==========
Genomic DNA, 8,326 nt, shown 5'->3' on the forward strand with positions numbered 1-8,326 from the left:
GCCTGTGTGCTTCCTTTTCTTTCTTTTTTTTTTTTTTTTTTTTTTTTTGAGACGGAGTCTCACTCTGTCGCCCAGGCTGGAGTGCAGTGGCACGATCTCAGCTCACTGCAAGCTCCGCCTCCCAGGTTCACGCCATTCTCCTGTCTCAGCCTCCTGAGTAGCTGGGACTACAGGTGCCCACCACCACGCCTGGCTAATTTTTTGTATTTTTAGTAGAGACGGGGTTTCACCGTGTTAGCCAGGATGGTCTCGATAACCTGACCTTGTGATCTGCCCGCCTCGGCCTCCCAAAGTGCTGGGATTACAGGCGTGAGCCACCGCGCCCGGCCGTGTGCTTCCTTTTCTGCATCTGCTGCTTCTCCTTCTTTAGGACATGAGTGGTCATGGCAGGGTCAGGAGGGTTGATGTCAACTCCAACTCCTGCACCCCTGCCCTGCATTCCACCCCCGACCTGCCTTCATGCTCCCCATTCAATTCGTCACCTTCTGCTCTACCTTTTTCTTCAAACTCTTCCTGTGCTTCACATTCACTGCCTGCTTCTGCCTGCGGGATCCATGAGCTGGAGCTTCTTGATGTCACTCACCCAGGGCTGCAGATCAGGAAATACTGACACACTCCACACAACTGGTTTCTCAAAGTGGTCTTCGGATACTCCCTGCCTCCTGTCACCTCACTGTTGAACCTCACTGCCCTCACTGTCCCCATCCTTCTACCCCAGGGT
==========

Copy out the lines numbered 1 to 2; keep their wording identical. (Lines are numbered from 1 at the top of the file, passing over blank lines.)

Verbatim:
Genomic DNA, 8,326 nt, shown 5'->3' on the forward strand with positions numbered 1-8,326 from the left:
GCCTGTGTGCTTCCTTTTCTTTCTTTTTTTTTTTTTTTTTTTTTTTTTGAGACGGAGTCTCACTCTGTCGCCCAGGCTGGAGTGCAGTGGCACGATCTCAGCTCACTGCAAGCTCCGCCTCCCAGGTTCACGCCATTCTCCTGTCTCAGCCTCCTGAGTAGCTGGGACTACAGGTGCCCACCACCACGCCTGGCTAATTTTTTGTATTTTTAGTAGAGACGGGGTTTCACCGTGTTAGCCAGGATGGTCTCGATAACCTGACCTTGTGATCTGCCCGCCTCGGCCTCCCAAAGTGCTGGGATTACAGGCGTGAGCCACCGCGCCCGGCCGTGTGCTTCCTTTTCTGCATCTGCTGCTTCTCCTTCTTTAGGACATGAGTGGTCATGGCAGGGTCAGGAGGGTTGATGTCAACTCCAACTCCTGCACCCCTGCCCTGCATTCCACCCCCGACCTGCCTTCATGCTCCCCATTCAATTCGTCACCTTCTGCTCTACCTTTTTCTTCAAACTCTTCCTGTGCTTCACATTCACTGCCTGCTTCTGCCTGCGGGATCCATGAGCTGGAGCTTCTTGATGTCACTCACCCAGGGCTGCAGATCAGGAAATACTGACACACTCCACACAACTGGTTTCTCAAAGTGGTCTTCGGATACTCCCTGCCTCCTGTCACCTCACTGTTGAACCTCACTGCCCTCACTGTCCCCATCCTTCTACCCCAGGGT